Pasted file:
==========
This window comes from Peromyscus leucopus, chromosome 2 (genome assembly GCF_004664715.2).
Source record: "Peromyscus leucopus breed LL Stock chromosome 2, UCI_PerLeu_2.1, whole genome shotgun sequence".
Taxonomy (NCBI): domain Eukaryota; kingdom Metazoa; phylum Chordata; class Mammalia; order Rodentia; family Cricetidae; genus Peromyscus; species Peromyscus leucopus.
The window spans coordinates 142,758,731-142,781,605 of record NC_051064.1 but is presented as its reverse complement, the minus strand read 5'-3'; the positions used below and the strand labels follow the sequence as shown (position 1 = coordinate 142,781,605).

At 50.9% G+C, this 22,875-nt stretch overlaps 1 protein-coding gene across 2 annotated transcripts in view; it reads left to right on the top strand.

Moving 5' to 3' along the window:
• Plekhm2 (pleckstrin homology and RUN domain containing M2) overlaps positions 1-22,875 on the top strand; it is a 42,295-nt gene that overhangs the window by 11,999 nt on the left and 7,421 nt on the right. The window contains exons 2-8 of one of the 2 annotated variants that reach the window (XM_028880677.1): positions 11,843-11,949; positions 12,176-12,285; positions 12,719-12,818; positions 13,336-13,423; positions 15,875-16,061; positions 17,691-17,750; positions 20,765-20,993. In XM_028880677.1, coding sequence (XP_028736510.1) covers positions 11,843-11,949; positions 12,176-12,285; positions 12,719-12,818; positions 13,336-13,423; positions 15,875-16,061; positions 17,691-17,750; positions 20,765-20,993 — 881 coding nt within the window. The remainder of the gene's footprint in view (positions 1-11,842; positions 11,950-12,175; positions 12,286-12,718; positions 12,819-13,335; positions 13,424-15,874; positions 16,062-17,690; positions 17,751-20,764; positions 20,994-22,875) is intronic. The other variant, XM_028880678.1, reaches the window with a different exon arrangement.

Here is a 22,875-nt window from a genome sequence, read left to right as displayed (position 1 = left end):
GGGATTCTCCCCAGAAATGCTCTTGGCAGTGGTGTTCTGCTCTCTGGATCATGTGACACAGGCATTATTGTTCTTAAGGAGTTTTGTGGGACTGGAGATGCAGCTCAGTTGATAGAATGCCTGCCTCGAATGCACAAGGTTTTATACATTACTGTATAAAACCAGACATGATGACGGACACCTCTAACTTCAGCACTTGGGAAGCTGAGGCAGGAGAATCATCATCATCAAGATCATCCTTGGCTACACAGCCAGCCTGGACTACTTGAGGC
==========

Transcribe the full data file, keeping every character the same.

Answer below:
This window comes from Peromyscus leucopus, chromosome 2 (genome assembly GCF_004664715.2).
Source record: "Peromyscus leucopus breed LL Stock chromosome 2, UCI_PerLeu_2.1, whole genome shotgun sequence".
Taxonomy (NCBI): domain Eukaryota; kingdom Metazoa; phylum Chordata; class Mammalia; order Rodentia; family Cricetidae; genus Peromyscus; species Peromyscus leucopus.
The window spans coordinates 142,758,731-142,781,605 of record NC_051064.1 but is presented as its reverse complement, the minus strand read 5'-3'; the positions used below and the strand labels follow the sequence as shown (position 1 = coordinate 142,781,605).

At 50.9% G+C, this 22,875-nt stretch overlaps 1 protein-coding gene across 2 annotated transcripts in view; it reads left to right on the top strand.

Moving 5' to 3' along the window:
• Plekhm2 (pleckstrin homology and RUN domain containing M2) overlaps positions 1-22,875 on the top strand; it is a 42,295-nt gene that overhangs the window by 11,999 nt on the left and 7,421 nt on the right. The window contains exons 2-8 of one of the 2 annotated variants that reach the window (XM_028880677.1): positions 11,843-11,949; positions 12,176-12,285; positions 12,719-12,818; positions 13,336-13,423; positions 15,875-16,061; positions 17,691-17,750; positions 20,765-20,993. In XM_028880677.1, coding sequence (XP_028736510.1) covers positions 11,843-11,949; positions 12,176-12,285; positions 12,719-12,818; positions 13,336-13,423; positions 15,875-16,061; positions 17,691-17,750; positions 20,765-20,993 — 881 coding nt within the window. The remainder of the gene's footprint in view (positions 1-11,842; positions 11,950-12,175; positions 12,286-12,718; positions 12,819-13,335; positions 13,424-15,874; positions 16,062-17,690; positions 17,751-20,764; positions 20,994-22,875) is intronic. The other variant, XM_028880678.1, reaches the window with a different exon arrangement.

Here is a 22,875-nt window from a genome sequence, read left to right as displayed (position 1 = left end):
GGGATTCTCCCCAGAAATGCTCTTGGCAGTGGTGTTCTGCTCTCTGGATCATGTGACACAGGCATTATTGTTCTTAAGGAGTTTTGTGGGACTGGAGATGCAGCTCAGTTGATAGAATGCCTGCCTCGAATGCACAAGGTTTTATACATTACTGTATAAAACCAGACATGATGACGGACACCTCTAACTTCAGCACTTGGGAAGCTGAGGCAGGAGAATCATCATCATCAAGATCATCCTTGGCTACACAGCCAGCCTGGACTACTTGAGGC